Sunday, July 12, 2020

Big Summer by Jennifer Weiner

I'm a Jennifer Weiner fan. I may even still have my copy of Good in Bed. Either way, it's always fun to get to read another one of her books. I would recommend checking out her entire library of novels to find the one(s) that look most interesting to you.

This book was not the rom-com I'd expected. I appreciate that. What began as a best friend-turned-bully story, complete with a lot of emotional scars, becomes something so much more complex. It's not the typical, "love is going to help me heal" scenario. There's mystery and money and....SPOILER ALERT....murder.

Daphne Berg is a social media influencer capitalizing on plus-sized hashtags. She's found her niche to speak to people, and most of the time that helps her appreciate her own body. Like any insecurity though, it gives Daphne moments of doubt, where her confidence diminishes. This isn't helped by her "best" friend, Drue. Wealthy and oblivious, Drue makes the cardinal mistake of outwardly pitying Daphne for her weight. It destroys their friendship until one day Drue pops back up to ask Daphne to be in her wedding. As the reader, you want Daphne to yell out a strong, "NO!," but she lets herself get lured back into the friendship. Daphne meets a hot stranger the night before the wedding at a lavish party. That's where you think you know the direction this book will take. You're wrong. Instead of focusing on the hotness, Daphne gets distracted having to solve a murder.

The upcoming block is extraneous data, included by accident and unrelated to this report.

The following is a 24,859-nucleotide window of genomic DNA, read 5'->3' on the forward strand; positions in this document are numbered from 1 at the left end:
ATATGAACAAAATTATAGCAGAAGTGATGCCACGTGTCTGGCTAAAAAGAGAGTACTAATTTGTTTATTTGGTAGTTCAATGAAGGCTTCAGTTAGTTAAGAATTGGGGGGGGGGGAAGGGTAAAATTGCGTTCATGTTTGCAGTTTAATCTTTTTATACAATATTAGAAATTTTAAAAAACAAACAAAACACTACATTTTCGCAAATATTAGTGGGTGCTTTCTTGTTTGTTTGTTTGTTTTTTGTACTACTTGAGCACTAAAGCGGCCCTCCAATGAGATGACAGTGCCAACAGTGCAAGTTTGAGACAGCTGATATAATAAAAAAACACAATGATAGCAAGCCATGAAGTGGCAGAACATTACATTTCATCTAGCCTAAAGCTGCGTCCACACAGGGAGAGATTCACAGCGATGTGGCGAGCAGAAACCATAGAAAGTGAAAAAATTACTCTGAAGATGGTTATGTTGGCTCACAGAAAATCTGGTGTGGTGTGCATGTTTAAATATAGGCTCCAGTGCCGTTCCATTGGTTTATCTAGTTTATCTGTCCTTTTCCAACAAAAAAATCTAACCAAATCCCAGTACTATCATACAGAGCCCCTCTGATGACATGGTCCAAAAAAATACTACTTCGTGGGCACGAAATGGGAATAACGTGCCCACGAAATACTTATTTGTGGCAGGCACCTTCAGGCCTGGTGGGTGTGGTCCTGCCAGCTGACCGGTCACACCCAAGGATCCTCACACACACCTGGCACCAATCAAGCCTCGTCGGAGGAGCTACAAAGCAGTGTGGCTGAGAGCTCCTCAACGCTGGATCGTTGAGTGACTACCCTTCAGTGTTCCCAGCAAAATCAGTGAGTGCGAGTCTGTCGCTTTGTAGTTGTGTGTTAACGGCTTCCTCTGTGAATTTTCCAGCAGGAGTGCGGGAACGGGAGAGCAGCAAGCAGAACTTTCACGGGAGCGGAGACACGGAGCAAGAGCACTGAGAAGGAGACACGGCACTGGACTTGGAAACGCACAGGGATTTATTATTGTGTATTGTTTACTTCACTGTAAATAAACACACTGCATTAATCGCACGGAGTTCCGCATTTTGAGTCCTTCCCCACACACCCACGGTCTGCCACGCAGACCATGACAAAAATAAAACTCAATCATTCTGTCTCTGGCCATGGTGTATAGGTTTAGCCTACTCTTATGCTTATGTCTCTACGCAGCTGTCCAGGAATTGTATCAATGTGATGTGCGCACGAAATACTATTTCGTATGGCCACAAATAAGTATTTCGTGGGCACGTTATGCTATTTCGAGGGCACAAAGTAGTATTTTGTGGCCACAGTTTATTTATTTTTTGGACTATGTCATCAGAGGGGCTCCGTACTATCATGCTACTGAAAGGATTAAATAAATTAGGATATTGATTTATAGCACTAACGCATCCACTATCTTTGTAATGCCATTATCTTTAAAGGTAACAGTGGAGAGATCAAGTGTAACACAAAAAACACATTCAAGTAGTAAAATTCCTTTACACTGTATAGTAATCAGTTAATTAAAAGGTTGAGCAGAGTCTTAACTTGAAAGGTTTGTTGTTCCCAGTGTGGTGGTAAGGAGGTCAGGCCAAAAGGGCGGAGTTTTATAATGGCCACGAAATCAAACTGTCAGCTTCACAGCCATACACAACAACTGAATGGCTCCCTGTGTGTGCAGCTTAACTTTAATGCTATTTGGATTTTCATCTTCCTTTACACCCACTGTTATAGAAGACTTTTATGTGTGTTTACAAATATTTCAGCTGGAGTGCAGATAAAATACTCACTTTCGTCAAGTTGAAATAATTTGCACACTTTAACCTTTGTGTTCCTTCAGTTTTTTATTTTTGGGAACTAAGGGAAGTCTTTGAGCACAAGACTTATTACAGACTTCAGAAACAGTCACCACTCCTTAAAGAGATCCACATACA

There's a lot to this book, which is always so much better than a simple love and confidence story. Falling in love isn't what's going to uplift Daphne; being happy with who she is will. Each character in this book is dealing with something -- a secret, regrets, parts of their past that hurt -- but being right in your own mind about you now is the lesson to learn. Allowing your past to be a part of you that maybe influences you to change counts. At one point in the book Daphne talks about how everyone needs justice, even nasty people. She's specifically talking about solving a crime, but this sentiment goes further. You don't need to hide. You can be you.

I enjoyed this book a lot. It's surprising and fun and a great summer read that gives you something to think about once you've finished the book.

Other Jennifer Weiner books I've reviewed:
Mrs. Everything

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